Volvo also reached out to not only operators, but also other stakeholders. It ran commercials in film theatres. Before launching the B7R in 2001, it sought driver and passenger feedback. "We realised we wouldn't sell much if we sold merely the product," says Passey. "We had to sell the concept of luxury bus travel." Eventually, state bus companies not only bought Volvos but also built brands around them: Garuda in Andhra Pradesh, Shivneri in Maharashtra, Airawat in Karnataka.

The development of expressways such as the Mumbai-Pune one helped things along. Volvo became a ticket brand - something no other commercial vehicle has achieved anywhere in the world - as passengers asked for Volvo tickets, rather than an operator or a route.

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As with the inter-city coach, the success of the city bus was gradual. In January 2006, Volvo sold its first city bus to the Bangalore Metropolitan Transport Corporation. Under the Jawaharlal Nehru National Urban Renewal Mission, Volvos now ply in 13 cities.

Volvo bus
Volvo hopes to make second-tier city connections viable, as traffi c is set to grow in this segment
The company is again looking to change the market, especially with rivals such as Mercedes-Benz and Tata Motors tail-gating it. Its 14.5-m inter-city bus is the longest in India, with more space for passengers and luggage. Its 14.5-m multi-axle city bus is being pitched as a solution for urban traffic congestion. With the 9,100 medium-haul bus (for distances of 300 to 400 km), Volvo hopes to make second-tier city connections viable, as traffic is set to grow in this segment.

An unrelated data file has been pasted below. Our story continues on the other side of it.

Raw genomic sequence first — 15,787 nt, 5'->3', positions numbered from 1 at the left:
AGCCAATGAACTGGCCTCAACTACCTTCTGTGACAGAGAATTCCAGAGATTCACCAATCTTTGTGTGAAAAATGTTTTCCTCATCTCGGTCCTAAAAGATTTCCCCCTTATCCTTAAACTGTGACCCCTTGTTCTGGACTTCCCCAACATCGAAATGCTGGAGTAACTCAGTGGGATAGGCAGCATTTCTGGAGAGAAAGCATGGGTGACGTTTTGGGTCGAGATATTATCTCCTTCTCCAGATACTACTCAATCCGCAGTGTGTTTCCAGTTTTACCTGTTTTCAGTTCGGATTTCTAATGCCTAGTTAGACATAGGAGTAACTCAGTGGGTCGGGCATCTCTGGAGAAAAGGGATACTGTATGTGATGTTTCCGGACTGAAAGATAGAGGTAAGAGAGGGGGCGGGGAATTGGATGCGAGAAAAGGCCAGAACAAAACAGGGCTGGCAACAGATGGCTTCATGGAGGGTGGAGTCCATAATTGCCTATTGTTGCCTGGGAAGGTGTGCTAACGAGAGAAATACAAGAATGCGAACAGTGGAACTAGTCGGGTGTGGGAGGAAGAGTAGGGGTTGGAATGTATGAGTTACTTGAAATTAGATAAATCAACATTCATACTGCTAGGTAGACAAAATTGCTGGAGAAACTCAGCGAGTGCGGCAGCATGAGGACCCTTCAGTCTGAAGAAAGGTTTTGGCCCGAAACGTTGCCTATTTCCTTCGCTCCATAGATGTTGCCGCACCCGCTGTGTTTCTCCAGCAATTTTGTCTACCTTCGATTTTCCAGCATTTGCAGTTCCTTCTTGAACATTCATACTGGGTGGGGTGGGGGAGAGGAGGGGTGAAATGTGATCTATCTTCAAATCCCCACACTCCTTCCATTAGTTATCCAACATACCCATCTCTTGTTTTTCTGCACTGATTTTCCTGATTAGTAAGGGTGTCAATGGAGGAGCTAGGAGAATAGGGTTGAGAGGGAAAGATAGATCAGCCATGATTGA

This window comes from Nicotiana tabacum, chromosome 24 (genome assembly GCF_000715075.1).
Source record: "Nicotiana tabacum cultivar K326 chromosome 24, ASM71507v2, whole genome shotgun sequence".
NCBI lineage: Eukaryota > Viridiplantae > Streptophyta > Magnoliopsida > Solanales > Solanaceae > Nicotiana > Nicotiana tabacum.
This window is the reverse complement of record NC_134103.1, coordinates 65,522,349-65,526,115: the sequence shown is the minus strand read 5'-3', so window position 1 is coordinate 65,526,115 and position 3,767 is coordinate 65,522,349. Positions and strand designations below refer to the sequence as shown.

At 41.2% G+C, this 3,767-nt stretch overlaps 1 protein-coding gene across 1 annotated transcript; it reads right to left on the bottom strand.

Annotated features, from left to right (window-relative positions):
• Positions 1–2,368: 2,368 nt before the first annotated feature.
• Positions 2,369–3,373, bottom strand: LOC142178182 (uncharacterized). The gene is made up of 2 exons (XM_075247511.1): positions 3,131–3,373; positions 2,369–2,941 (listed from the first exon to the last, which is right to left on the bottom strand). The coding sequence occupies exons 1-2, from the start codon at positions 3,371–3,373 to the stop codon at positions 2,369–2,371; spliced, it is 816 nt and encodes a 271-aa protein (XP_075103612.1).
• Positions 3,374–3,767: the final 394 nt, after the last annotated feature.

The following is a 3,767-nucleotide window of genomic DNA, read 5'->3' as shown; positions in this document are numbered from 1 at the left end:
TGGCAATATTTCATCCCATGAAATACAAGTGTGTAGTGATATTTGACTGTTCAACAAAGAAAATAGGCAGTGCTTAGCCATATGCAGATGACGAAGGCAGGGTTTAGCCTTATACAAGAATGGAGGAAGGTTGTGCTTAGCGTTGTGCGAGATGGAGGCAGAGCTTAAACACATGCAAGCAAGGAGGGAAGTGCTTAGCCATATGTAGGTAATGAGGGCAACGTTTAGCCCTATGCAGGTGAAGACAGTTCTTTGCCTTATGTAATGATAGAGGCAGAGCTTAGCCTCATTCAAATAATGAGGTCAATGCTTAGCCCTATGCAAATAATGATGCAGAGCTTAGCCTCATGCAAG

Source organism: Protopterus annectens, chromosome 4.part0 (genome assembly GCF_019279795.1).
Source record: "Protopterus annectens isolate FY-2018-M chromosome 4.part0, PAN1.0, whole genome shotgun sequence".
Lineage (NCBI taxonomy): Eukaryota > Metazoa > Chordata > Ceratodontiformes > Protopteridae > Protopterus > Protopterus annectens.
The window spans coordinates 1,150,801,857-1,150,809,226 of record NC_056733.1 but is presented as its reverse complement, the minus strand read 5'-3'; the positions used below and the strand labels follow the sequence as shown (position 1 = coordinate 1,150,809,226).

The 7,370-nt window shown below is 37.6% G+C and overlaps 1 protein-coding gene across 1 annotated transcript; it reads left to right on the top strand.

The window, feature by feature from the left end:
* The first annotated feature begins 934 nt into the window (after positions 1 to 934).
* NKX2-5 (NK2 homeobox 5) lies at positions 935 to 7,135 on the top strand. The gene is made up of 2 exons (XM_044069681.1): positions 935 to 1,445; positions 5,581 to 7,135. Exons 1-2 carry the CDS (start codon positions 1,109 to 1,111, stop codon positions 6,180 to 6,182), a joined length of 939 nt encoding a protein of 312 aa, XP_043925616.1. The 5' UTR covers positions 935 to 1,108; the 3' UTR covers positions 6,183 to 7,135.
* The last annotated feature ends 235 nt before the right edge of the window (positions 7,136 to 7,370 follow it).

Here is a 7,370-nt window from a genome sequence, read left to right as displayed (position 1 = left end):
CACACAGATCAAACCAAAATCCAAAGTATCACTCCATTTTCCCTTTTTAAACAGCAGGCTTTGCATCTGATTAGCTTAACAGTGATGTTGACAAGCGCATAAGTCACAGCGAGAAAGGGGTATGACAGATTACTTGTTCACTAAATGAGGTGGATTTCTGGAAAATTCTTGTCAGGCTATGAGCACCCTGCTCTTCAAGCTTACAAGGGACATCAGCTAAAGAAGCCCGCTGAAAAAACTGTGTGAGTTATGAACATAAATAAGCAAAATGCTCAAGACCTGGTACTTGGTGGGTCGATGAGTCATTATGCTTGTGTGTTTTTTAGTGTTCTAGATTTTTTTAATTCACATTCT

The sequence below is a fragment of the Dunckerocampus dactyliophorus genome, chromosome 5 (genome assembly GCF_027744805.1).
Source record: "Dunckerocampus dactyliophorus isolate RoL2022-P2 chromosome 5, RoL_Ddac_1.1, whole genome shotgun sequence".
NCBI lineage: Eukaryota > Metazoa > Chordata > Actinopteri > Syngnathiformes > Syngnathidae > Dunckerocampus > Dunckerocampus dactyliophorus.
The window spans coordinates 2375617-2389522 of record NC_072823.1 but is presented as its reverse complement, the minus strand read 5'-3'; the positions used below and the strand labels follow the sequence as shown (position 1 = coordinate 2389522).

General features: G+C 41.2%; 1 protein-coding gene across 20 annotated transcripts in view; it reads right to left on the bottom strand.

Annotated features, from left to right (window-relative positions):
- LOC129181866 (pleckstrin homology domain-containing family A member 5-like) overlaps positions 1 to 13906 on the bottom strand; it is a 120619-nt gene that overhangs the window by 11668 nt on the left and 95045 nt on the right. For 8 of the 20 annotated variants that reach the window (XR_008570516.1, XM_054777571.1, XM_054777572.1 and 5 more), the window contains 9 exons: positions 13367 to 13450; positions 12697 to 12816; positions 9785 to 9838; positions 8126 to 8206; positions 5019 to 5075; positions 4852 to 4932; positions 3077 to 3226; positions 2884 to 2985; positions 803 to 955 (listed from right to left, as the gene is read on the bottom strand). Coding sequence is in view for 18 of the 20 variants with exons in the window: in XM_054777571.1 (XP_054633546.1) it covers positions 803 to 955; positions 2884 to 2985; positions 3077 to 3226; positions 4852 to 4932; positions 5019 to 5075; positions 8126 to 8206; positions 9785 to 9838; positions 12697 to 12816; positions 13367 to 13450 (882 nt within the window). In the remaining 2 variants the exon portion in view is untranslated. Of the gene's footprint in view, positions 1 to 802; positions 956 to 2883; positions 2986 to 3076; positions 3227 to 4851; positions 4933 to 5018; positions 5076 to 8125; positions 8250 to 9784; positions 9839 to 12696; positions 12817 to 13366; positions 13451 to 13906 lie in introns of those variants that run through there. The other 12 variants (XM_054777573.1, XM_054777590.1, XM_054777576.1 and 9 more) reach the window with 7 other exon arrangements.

This move - changing the market when the competition closes in - is possible because of a previous strategic step. In 2008, Volvo started manufacturing buses near Bangalore. It makes 1,100 buses a year, and hopes to raise production to 2,500 by 2013/14. Sama of red-Bus says: "The fact that Volvo manufactures its own buses works to its advantage. Mercedes still depends on its body maker, Sutlej."

Would any other bus company, had it entered India in 2001, have done as well as Volvo? Perhaps, if its product range was comparable, and if it were patient enough to develop the market. After all, one of the crucial factors in Volvo's success in India is that it has invested in changing the circumstances.


Local manufacturers did not upgrade bus technology almost until 2004, because there was no demand for a better product. Given this environment, Volvo's strategy of bringing state-of-the-art products and creating a market for long-distance luxury travel has been commendable. Higher disposable incomes and other changes in the economic landscape have certainly contributed to the success of inter-city travel driven by Volvo. But it was also because local manufacturers could not create this market successfully.